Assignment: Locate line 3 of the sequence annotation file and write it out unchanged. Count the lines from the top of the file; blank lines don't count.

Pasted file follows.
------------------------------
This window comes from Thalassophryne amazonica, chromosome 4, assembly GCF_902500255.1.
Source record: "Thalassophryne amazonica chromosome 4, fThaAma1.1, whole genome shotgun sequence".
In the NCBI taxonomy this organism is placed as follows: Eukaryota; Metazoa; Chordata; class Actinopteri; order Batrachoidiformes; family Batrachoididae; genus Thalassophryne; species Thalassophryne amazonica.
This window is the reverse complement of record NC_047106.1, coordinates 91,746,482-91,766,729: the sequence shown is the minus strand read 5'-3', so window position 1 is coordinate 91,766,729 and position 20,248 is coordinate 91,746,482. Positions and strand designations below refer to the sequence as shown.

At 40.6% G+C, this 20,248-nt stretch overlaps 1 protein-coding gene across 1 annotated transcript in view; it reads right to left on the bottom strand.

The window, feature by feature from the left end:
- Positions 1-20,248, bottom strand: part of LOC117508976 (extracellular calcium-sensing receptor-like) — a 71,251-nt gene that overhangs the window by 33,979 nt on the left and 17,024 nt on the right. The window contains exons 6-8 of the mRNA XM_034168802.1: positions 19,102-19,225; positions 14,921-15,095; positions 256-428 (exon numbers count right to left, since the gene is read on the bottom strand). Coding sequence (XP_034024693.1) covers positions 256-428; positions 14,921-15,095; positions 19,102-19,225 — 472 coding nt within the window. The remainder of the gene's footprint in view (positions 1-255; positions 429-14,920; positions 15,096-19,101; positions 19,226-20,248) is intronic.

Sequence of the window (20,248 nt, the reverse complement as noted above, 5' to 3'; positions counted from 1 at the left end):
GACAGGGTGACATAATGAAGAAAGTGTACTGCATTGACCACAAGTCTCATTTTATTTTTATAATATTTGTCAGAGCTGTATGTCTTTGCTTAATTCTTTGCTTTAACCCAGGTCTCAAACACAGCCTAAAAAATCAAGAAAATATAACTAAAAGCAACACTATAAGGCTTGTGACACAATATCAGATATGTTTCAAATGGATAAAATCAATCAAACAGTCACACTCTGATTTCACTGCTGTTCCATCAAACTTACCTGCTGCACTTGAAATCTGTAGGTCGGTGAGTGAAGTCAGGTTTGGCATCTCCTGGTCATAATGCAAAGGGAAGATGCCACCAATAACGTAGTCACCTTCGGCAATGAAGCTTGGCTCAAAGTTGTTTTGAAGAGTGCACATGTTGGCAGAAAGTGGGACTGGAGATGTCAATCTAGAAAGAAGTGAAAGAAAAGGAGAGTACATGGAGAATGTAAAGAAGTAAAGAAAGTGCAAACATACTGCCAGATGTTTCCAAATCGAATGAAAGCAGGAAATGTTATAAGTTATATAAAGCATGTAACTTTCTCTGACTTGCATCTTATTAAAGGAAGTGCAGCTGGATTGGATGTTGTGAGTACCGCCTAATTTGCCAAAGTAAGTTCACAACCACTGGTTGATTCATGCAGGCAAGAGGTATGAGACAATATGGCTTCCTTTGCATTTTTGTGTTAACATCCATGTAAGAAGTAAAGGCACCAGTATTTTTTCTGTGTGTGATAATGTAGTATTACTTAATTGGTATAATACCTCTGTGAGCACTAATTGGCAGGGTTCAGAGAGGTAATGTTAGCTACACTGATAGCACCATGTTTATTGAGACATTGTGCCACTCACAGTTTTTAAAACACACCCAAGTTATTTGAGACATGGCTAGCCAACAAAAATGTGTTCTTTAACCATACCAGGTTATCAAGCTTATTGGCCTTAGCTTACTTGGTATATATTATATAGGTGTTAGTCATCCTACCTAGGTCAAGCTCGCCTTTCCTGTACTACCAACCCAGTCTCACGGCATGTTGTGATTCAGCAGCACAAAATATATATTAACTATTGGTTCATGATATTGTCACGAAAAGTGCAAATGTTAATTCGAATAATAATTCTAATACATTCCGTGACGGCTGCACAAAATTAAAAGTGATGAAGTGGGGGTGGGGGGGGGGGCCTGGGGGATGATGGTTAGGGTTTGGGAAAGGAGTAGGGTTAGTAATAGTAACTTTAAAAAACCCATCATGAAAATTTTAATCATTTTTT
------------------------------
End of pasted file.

In the NCBI taxonomy this organism is placed as follows: Eukaryota; Metazoa; Chordata; class Actinopteri; order Batrachoidiformes; family Batrachoididae; genus Thalassophryne; species Thalassophryne amazonica.